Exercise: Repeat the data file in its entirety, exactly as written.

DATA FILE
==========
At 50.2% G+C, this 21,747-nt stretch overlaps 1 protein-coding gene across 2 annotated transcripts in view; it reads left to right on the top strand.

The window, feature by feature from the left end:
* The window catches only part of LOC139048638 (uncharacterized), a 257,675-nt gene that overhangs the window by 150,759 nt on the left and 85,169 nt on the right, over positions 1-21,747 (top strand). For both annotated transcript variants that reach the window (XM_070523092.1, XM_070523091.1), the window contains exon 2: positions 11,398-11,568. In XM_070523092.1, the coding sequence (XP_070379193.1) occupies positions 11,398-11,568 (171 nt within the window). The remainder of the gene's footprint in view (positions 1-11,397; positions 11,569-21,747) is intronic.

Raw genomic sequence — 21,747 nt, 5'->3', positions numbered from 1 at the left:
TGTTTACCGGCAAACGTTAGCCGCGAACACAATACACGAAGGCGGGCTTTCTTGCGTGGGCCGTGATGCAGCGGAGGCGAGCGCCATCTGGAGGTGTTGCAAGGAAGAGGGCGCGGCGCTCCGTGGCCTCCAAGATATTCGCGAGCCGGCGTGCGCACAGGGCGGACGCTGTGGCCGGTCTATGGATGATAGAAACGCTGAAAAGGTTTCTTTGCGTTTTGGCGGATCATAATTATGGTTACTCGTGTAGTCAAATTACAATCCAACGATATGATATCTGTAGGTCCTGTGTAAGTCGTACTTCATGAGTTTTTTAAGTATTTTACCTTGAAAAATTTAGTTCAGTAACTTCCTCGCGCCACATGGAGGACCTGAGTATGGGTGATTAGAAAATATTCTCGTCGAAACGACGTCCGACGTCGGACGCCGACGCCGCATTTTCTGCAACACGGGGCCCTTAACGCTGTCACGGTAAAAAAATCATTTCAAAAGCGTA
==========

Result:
At 50.2% G+C, this 21,747-nt stretch overlaps 1 protein-coding gene across 2 annotated transcripts in view; it reads left to right on the top strand.

The window, feature by feature from the left end:
* The window catches only part of LOC139048638 (uncharacterized), a 257,675-nt gene that overhangs the window by 150,759 nt on the left and 85,169 nt on the right, over positions 1-21,747 (top strand). For both annotated transcript variants that reach the window (XM_070523092.1, XM_070523091.1), the window contains exon 2: positions 11,398-11,568. In XM_070523092.1, the coding sequence (XP_070379193.1) occupies positions 11,398-11,568 (171 nt within the window). The remainder of the gene's footprint in view (positions 1-11,397; positions 11,569-21,747) is intronic.

Raw genomic sequence — 21,747 nt, 5'->3', positions numbered from 1 at the left:
TGTTTACCGGCAAACGTTAGCCGCGAACACAATACACGAAGGCGGGCTTTCTTGCGTGGGCCGTGATGCAGCGGAGGCGAGCGCCATCTGGAGGTGTTGCAAGGAAGAGGGCGCGGCGCTCCGTGGCCTCCAAGATATTCGCGAGCCGGCGTGCGCACAGGGCGGACGCTGTGGCCGGTCTATGGATGATAGAAACGCTGAAAAGGTTTCTTTGCGTTTTGGCGGATCATAATTATGGTTACTCGTGTAGTCAAATTACAATCCAACGATATGATATCTGTAGGTCCTGTGTAAGTCGTACTTCATGAGTTTTTTAAGTATTTTACCTTGAAAAATTTAGTTCAGTAACTTCCTCGCGCCACATGGAGGACCTGAGTATGGGTGATTAGAAAATATTCTCGTCGAAACGACGTCCGACGTCGGACGCCGACGCCGCATTTTCTGCAACACGGGGCCCTTAACGCTGTCACGGTAAAAAAATCATTTCAAAAGCGTA